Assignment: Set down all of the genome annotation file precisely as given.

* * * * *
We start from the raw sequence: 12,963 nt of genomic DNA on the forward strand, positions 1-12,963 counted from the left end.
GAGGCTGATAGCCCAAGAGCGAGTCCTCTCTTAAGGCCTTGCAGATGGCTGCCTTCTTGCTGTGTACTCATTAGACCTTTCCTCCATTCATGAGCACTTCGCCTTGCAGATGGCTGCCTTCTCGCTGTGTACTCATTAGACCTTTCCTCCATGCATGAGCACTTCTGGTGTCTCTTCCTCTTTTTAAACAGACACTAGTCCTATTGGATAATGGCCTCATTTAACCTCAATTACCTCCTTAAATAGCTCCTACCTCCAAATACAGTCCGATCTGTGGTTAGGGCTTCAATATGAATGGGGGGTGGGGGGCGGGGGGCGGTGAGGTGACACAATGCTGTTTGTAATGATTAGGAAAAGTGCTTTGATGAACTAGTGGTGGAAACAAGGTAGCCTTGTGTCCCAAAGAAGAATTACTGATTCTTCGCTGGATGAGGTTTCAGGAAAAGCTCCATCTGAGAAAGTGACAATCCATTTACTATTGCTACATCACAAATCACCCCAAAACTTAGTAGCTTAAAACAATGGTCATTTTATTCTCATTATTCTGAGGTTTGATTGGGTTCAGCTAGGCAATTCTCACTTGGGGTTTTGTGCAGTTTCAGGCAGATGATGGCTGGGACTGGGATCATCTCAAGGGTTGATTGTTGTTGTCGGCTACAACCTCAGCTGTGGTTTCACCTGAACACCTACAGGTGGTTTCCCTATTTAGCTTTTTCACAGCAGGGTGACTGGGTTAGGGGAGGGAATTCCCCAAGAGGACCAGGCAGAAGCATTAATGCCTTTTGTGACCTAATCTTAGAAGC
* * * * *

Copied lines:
We start from the raw sequence: 12,963 nt of genomic DNA on the forward strand, positions 1-12,963 counted from the left end.
GAGGCTGATAGCCCAAGAGCGAGTCCTCTCTTAAGGCCTTGCAGATGGCTGCCTTCTTGCTGTGTACTCATTAGACCTTTCCTCCATTCATGAGCACTTCGCCTTGCAGATGGCTGCCTTCTCGCTGTGTACTCATTAGACCTTTCCTCCATGCATGAGCACTTCTGGTGTCTCTTCCTCTTTTTAAACAGACACTAGTCCTATTGGATAATGGCCTCATTTAACCTCAATTACCTCCTTAAATAGCTCCTACCTCCAAATACAGTCCGATCTGTGGTTAGGGCTTCAATATGAATGGGGGGTGGGGGGCGGGGGGCGGTGAGGTGACACAATGCTGTTTGTAATGATTAGGAAAAGTGCTTTGATGAACTAGTGGTGGAAACAAGGTAGCCTTGTGTCCCAAAGAAGAATTACTGATTCTTCGCTGGATGAGGTTTCAGGAAAAGCTCCATCTGAGAAAGTGACAATCCATTTACTATTGCTACATCACAAATCACCCCAAAACTTAGTAGCTTAAAACAATGGTCATTTTATTCTCATTATTCTGAGGTTTGATTGGGTTCAGCTAGGCAATTCTCACTTGGGGTTTTGTGCAGTTTCAGGCAGATGATGGCTGGGACTGGGATCATCTCAAGGGTTGATTGTTGTTGTCGGCTACAACCTCAGCTGTGGTTTCACCTGAACACCTACAGGTGGTTTCCCTATTTAGCTTTTTCACAGCAGGGTGACTGGGTTAGGGGAGGGAATTCCCCAAGAGGACCAGGCAGAAGCATTAATGCCTTTTGTGACCTAATCTTAGAAGC